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Heart Disease: Communicating with Several Providers

If you are like most people with heart disease, you have several healthcare providers who each treat you for a different health issue.

When a team of healthcare providers cares for you, it's important to keep each one up-to-date on your overall health. Doing so helps them understand the "big picture" of your treatment, while preventing medicine interactions.

Keep these tips in mind:

  • Tell your healthcare providers the names and specialties of all your other healthcare providers. Although your health problems may not seem related, medical conditions can affect each other. Tell your providers about other medical appointments and what your treatment plans involve. Include any changes in medicines or dosage prescribed or if you have side effects. Ask each healthcare provider to send a copy of each visit note to your other providers. Most healthcare providers' offices can easily accomplish this on the same day.

  • Share your list of medicines. A medication wallet card is handy for listing all your medicines, including dosage and other instructions. Ask your healthcare providers to review your list at each visit. Whenever you start taking a new medicine, tell the provider the names of all other medicines you take. Include over-the-counter products and herbal supplements. Your pharmacist is an important resource, too. It's best to use one pharmacy so that the pharmacist can alert you to possible medication interactions. It's important to keep track of the most current list of medicines.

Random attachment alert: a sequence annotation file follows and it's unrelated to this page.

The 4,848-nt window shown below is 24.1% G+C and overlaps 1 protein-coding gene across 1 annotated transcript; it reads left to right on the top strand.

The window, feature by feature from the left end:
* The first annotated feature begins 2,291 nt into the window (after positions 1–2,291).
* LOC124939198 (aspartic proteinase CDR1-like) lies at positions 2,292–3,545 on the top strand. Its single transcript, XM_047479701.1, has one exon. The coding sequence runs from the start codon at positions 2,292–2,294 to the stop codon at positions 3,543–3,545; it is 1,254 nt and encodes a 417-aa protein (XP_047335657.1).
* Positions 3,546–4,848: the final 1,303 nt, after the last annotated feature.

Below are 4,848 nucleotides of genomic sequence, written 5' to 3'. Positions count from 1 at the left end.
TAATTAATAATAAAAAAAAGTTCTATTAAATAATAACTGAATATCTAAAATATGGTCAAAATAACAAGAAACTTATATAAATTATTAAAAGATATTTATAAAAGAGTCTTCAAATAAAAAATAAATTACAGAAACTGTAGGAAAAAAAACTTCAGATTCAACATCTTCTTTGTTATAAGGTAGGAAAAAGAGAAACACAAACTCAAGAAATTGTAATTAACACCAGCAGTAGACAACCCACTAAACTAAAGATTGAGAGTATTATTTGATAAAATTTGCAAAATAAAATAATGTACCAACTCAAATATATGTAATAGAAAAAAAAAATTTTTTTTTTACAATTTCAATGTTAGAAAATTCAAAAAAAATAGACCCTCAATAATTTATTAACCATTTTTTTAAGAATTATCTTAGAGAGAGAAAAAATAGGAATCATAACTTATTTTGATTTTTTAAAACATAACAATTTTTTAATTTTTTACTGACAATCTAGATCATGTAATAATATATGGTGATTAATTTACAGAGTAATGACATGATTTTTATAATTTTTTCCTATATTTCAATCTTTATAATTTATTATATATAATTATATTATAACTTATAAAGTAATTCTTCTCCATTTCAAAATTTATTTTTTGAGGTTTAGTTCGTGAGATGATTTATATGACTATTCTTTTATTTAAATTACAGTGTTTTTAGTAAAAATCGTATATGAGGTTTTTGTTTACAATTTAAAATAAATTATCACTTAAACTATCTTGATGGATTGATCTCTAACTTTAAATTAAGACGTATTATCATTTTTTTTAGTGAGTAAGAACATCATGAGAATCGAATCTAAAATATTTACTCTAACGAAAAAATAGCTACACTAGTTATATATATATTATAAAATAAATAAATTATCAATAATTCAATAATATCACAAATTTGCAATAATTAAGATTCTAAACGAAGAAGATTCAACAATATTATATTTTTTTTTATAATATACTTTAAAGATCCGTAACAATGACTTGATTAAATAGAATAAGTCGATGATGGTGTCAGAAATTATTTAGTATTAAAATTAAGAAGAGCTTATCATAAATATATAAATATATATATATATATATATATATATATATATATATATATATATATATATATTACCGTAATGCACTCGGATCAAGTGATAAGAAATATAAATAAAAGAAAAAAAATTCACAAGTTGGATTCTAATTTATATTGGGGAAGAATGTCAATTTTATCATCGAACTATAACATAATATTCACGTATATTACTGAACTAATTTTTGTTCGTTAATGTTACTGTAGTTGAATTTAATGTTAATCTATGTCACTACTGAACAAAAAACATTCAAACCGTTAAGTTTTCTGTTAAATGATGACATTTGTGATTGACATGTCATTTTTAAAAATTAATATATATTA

• Keep yourself informed. Learn about your health issues and the medicines you take. Ask your local librarian for help or use the Internet to do research. Ask your healthcare providers for copies of letters they write to other providers about your care.

 

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How Much Do You Know About Stroke?

Stroke is a leading cause of death and a leading cause of serious, long-term disability, according to the American Heart Association (AHA) and the American Stroke Association (ASA). The ASA reports that strokes are the fourth leading cause of death in the U.S. Find out more about stroke by taking this quiz, based on information from the AHA and the National Institute of Neurological Disorders and Stroke (NINDS).

1. What is another name for a stroke?
2. An ischemic stroke occurs when a blood clot blocks a blood vessel to the brain.
3. Which of these is a symptom of stroke?
4. Which of these lifestyle factors plays the biggest role in increasing the risk for stroke in younger adults?
5. If a person has an ischemic stroke, how quickly should the person be treated to minimize long-term problems?
6. Which type of medicine is given to help prevent a stroke?
7. Which of these may be a long-term problem after a stroke?
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